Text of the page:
Woking Muslim Mission, England, 1913–1968

‘Id-ul-Fitr at Woking, 21 July 1917
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‘Id-ul-Fitr at Woking, 21 July 1917

See this link for photographs from this occasion as published in The African Times and Orient Review in its issue of August 1917. This magazine was published from 158 Fleet Street, London, edited Dusé Mohamed.

A report of the occasion was published in The Islamic Review, August 1917, under the title The Celebration of the Grand Muslim Festival of Eid-ul-Fitr at the Mosque, Woking. It is quoted below.

THE Grand Muslim Festival of Eid-ul-Fîtr this year was celebrated with great éclat at the Mosque, Woking, on Saturday, 2Ist July. The occasion, to all lovers of our Holy Faith, both English and others, is one of great significance. Besidesr affording an invaluable opportunity to all followers of Islam of a fixed annual reunion, it is an occasion for demonstrating to the non-Muslim people in these isles the rapid increase in the number of those who have elected to seek the means of their spiritual well-being under the benign aegis of El-Islam. It shows, besides, what a change popular opinion generally in this country undergoes, and has undergone, in the face of the actual presence of Islam. The gathering of this year’s Eid-ul-Fitr was remarkable in many more ways. The celebration of past years consisted, so far as the elements of new acquisitions to the ranks of Islam were concerned, mainly of those who were charmed with the convincing simplicity at first sight of the “Religion of Nature,” but after three years of sustained activity, and a wider dissemination of its truths, our new brothers and sisters who participated on the occasion this year were those whose homage to Islam has been the result of deep study and ample deliberation. The celebration of Muslim Festivals similar to the present indicates a landmark from year to year of the steady and encouraging progress that the spirit of Islam is making in this leading country of the West. The presence of a great number of followers of other persuasions testified to the fascinating simplicity of its plain and rational teachings.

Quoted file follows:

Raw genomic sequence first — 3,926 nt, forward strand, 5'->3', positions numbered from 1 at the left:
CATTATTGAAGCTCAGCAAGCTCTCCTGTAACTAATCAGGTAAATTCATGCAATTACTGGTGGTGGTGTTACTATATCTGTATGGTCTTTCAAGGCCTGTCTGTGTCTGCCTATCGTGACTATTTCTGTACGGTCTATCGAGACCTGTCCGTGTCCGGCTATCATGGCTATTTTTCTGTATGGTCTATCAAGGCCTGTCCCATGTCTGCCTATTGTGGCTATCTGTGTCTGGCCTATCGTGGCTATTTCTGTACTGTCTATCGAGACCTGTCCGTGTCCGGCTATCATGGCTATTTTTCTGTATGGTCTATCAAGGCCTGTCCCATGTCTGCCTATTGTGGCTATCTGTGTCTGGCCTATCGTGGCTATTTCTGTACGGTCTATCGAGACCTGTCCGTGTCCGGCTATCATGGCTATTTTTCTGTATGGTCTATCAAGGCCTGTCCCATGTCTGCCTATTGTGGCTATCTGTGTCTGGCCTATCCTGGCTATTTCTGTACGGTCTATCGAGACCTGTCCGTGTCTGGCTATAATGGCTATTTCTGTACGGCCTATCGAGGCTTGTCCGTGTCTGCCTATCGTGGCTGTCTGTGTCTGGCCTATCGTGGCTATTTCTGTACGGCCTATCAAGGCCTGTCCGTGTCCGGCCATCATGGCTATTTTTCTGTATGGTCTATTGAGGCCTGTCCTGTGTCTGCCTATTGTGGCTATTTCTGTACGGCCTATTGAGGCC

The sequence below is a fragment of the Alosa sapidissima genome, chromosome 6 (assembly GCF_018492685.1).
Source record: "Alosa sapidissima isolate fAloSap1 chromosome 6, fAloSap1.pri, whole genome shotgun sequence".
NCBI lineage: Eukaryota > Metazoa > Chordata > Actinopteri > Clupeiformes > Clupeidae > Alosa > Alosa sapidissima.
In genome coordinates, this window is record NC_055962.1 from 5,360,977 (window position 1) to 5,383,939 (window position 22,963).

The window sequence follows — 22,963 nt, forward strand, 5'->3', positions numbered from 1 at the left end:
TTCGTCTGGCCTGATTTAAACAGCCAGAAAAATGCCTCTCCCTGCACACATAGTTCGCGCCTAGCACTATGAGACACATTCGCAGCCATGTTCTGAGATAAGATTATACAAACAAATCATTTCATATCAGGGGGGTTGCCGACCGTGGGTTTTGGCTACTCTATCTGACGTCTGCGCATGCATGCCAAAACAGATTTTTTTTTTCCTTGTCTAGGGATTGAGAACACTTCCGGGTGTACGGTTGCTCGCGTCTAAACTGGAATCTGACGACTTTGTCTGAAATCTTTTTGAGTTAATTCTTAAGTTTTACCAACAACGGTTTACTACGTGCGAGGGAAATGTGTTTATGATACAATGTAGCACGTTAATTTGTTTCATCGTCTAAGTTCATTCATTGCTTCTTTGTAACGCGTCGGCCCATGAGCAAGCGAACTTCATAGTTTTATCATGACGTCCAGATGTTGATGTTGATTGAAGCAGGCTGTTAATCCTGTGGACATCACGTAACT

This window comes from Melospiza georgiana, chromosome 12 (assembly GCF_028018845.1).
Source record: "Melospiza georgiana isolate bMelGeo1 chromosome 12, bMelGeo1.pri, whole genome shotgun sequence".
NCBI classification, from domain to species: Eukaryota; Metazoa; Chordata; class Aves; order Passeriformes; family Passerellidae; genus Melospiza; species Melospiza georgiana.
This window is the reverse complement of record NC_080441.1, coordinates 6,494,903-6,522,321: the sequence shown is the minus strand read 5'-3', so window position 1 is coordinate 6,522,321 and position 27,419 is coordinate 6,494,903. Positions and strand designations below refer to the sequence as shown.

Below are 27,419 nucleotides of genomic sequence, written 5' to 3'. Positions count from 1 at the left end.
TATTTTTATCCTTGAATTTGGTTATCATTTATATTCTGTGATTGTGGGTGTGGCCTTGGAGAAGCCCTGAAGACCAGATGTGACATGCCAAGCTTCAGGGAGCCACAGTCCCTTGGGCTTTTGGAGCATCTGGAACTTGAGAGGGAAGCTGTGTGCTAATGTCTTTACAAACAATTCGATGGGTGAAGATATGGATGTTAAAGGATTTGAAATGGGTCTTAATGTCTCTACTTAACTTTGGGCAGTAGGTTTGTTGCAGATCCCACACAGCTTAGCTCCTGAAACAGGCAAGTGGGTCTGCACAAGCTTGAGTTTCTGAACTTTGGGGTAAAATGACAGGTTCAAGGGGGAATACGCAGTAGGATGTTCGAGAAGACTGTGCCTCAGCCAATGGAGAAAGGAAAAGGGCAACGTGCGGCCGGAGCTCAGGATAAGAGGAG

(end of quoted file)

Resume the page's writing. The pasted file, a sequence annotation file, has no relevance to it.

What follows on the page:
From an early hour the lawn in front of the Memorial House began to foreshadow the success which marked the event of the day, a few of our friends having arrived the day before. The congregation, which consisted of ladies and gentlemen, represented nearly all parts of the world. There were, to begin with, our English Muslim brothers and sisters, who had mustered in full strength to demonstrate the fact that their love of Islam was wholehearted and strong; there were gentlemen from Persia, Arabia, different parts of Africa, and a large number of ladies and gentlemen belonging to India. The significant presence of the former showed the effect of the stirring days in which we live on the minds of the fair sex in India. It showed that East was no more East in the sense in which it was understood by the regimental ballad-maker of the British Isles. It had, on the other hand, thrown off its insularity, and was now marching abreast of the times.